2011 Market Outlook
All signs point to 2011 being a good year for the stock market. On this week's Money Matters, financial commentator Greg Heberlein tells KPLU's Dave Meyer this is a good time to invest.
-- Everything points to a high-flying year for stocks. The economy is improving, the stock market itself has gotten up off its knees, and the investment community offers a uniform chorus – now is the time to invest.
-- Anything wrong with that picture? Not if you have a longer-term outlook. The third year of a President’s first term is always the best for stocks in the four-year election cycle. On average, stocks rise nearly 20 percent in the third year, which is what it is for the Obama administration.
-- Both Wall Street and a lot of non-Wall Streeters know that. Aye, there’s the rub. When all investors move in one direction, or expect a move in one direction, the diabolic stock market often throws a curve ball and reverses. So let’s say it likely will be a good year. But with all the sentiment starting out so rosy, maybe the big gains will come later in the year, after the optimists experience a reversal.
-- So the latest coming of the bull market continues, only with a temporary respite. With many banks still at death’s door, with construction and real estate companies falling like flies, with foreign economies on the brink, a little breather might make sense.
-- Since the economy will continue to advance, hints of inflation will recur. That means interest rates will rise, a good thing for long-suffering consumers getting short-changed by microscopic returns on savings accounts. But higher interest rates will penalize those already holding low-interest bonds. So the outlook for bondholders is not negative. That’s good for stocks, which should .blossom as bond investors switch.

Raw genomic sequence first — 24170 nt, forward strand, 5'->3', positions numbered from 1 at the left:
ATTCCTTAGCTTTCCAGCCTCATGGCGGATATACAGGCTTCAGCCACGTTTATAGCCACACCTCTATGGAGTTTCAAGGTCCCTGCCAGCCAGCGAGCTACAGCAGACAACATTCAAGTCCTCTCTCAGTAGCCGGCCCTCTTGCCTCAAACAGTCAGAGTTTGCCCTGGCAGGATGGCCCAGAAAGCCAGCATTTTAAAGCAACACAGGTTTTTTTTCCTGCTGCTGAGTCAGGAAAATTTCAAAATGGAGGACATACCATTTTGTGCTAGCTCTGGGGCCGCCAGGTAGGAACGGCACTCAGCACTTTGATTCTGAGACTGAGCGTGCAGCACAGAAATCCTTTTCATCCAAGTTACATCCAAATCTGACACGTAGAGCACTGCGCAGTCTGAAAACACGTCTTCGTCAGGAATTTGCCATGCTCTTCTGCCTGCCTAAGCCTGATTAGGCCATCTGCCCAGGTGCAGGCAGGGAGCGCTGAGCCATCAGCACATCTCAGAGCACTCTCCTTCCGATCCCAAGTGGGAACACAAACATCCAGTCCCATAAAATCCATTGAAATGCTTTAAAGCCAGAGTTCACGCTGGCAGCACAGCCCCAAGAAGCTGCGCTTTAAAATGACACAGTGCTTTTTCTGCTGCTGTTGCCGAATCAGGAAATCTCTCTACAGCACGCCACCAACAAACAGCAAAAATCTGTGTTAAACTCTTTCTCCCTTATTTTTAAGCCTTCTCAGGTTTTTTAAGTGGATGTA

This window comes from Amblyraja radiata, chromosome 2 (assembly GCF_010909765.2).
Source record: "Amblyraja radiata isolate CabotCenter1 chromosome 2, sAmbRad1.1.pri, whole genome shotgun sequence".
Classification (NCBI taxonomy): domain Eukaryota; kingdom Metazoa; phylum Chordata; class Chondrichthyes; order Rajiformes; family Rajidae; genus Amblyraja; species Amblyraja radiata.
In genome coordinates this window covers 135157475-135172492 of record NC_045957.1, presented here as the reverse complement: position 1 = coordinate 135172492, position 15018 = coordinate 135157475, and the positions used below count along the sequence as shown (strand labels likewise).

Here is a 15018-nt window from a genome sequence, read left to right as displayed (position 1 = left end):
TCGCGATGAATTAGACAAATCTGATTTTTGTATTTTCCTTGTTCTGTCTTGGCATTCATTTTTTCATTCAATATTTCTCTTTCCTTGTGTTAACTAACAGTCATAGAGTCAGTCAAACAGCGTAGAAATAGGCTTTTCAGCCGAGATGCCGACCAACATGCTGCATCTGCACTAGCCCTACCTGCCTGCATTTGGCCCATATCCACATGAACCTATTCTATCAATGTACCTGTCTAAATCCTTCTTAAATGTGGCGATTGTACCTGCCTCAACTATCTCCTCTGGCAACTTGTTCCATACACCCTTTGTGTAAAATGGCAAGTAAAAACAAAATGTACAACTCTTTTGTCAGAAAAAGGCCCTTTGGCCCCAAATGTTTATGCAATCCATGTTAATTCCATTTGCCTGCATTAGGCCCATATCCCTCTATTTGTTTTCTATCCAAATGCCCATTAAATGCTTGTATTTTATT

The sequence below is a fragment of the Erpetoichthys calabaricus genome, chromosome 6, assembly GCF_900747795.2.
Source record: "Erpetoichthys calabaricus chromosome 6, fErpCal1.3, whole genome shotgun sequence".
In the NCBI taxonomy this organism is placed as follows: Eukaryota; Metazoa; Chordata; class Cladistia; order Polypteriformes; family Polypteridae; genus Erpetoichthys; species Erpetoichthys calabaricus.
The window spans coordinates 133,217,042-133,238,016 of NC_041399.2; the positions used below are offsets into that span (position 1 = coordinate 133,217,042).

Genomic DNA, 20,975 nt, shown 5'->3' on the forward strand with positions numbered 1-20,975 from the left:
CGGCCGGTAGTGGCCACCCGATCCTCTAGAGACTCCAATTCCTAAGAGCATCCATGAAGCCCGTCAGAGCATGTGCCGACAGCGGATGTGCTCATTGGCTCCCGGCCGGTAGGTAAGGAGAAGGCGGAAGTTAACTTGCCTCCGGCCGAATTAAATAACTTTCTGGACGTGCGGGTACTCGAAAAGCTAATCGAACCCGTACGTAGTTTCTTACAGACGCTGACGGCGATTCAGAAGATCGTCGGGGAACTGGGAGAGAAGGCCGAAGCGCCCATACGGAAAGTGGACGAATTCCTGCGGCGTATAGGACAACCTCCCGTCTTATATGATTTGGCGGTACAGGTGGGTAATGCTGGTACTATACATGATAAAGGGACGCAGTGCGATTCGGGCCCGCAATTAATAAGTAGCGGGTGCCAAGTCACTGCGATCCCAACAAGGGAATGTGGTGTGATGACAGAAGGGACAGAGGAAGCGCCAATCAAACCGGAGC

-- But a little inflation is good for stocks. In fact, inflation as high as 5-7 percent, which we’re nowhere near, is paradise for stockholders.
-- So, if a pause is to occur, it should come quickly. The all-clear signal may not be far away. Where, then, should investors go?
-- Assuming individual investors come back to Wall Street – and they haven’t since Wall Street stripped them of so many of their worldly possessions in recent years – a cautious toe in the water makes sense.
-- Reluctant investors should forgo overseas as well as overvalued U.S. stocks. They should embrace investing conservatism. To many, that means larger-company stocks, such as those in the Dow Jones industrial average. But which ones? We have an answer.
-- There is an often overlooked dictum among investors that says what was bad last year is likely to do better this year than what did well last year. That has proved often true in mutual funds and it works as well in stocks.
-- The Dow contains 30 of the biggest, most stable companies . Even though the Dow gained 11 percent last year, four of the 30 stocks lost at least 8 percent. Investors would be wise to evaluate those four and pick what they deem the safest plays. Those four are Microsoft, Bank of America, Cisco and Hewlett Packard. Three others that fell by lesser margins were Johnson & Johnson, Alcoa and Pfizer. In fact, those seven would make up a fairly diversified portfolio with good prospects.
-- Another batch to consider is stocks flung out of the Dow in recent years. Looking at the five stocks expelled in the past three years, the average gain was 1 percent. That won’t match the Dow, but it embarrasses the five new stocks, which lost an average of six and a half percent. The five stocks dumped since early 2008 are Altria, Honeywell, AIG, Citigroup and General Motors.
-- Happy investing!